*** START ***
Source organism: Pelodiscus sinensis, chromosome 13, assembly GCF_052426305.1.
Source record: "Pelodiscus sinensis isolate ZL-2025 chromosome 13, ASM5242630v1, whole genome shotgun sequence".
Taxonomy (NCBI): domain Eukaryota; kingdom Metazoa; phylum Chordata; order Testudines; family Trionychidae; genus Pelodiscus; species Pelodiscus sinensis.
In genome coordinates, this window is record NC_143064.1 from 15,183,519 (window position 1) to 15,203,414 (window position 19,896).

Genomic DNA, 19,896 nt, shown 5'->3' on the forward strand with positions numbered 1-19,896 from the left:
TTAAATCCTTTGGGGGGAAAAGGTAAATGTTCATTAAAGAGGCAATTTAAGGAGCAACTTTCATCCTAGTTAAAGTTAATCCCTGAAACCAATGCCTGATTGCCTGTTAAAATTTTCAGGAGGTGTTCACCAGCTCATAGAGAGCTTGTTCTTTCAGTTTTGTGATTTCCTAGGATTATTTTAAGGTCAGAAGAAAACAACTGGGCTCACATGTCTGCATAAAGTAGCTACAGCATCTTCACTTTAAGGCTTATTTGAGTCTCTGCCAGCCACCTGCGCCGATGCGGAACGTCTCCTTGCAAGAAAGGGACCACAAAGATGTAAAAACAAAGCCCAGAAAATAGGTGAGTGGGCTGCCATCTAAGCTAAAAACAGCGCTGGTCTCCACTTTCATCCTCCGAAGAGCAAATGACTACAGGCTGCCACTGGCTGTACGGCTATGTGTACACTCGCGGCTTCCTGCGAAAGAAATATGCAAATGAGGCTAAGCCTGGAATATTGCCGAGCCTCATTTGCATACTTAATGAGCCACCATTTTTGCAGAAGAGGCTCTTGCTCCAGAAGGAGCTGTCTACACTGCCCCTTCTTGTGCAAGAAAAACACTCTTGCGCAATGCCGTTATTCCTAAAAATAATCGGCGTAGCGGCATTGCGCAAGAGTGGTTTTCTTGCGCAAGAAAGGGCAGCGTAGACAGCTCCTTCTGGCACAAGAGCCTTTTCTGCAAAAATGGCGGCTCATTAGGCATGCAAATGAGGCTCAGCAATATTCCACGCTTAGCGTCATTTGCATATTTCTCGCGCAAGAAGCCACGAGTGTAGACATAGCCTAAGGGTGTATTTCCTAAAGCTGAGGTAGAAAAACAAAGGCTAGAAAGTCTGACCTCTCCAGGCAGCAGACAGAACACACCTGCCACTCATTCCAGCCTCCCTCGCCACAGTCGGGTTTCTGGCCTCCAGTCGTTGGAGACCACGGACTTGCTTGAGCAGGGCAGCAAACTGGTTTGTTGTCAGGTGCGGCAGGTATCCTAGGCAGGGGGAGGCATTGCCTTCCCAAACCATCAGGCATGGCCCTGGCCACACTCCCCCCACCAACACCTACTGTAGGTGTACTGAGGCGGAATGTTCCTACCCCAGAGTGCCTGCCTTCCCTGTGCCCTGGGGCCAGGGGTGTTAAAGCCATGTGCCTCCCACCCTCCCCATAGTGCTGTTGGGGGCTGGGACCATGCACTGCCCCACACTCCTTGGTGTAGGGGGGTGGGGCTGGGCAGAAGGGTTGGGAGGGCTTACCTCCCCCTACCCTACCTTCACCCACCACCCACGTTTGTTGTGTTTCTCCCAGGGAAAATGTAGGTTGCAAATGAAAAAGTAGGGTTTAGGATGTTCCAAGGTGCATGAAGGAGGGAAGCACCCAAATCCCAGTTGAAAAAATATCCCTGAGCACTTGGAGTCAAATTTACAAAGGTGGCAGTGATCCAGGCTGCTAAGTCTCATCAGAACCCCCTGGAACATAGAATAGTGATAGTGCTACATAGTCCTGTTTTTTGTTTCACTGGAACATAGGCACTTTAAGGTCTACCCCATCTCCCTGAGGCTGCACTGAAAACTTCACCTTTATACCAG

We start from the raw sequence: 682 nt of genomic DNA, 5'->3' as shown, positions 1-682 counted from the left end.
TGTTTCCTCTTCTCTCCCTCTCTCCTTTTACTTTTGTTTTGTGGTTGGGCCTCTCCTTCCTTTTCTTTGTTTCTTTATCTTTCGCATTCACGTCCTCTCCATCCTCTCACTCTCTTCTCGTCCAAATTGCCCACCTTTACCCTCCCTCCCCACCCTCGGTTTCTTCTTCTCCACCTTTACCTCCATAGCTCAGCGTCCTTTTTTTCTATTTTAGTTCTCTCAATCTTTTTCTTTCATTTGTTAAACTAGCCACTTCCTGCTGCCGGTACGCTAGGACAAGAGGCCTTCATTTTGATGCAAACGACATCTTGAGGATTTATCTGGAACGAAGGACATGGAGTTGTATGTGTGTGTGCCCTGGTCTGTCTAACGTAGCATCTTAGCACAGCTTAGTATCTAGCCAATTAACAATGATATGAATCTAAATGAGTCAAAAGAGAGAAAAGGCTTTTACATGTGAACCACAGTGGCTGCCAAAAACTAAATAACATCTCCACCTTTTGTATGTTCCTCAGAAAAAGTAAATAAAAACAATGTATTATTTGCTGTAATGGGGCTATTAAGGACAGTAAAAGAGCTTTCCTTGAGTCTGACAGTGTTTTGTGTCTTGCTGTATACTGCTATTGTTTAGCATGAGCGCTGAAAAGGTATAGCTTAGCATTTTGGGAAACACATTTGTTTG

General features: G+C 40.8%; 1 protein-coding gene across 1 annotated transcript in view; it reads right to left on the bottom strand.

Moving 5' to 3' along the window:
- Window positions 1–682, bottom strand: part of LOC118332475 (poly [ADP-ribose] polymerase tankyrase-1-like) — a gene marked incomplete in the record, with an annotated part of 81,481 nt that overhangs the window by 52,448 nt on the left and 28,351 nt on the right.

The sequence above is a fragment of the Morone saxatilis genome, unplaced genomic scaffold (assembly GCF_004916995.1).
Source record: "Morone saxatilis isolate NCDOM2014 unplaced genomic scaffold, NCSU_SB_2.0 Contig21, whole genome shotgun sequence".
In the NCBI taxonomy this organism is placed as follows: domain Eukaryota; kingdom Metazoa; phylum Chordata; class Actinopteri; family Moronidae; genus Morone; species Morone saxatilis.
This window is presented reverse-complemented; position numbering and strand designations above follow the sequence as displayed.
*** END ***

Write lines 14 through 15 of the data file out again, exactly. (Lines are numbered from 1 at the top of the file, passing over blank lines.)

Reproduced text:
In the NCBI taxonomy this organism is placed as follows: domain Eukaryota; kingdom Metazoa; phylum Chordata; class Actinopteri; family Moronidae; genus Morone; species Morone saxatilis.
This window is presented reverse-complemented; position numbering and strand designations above follow the sequence as displayed.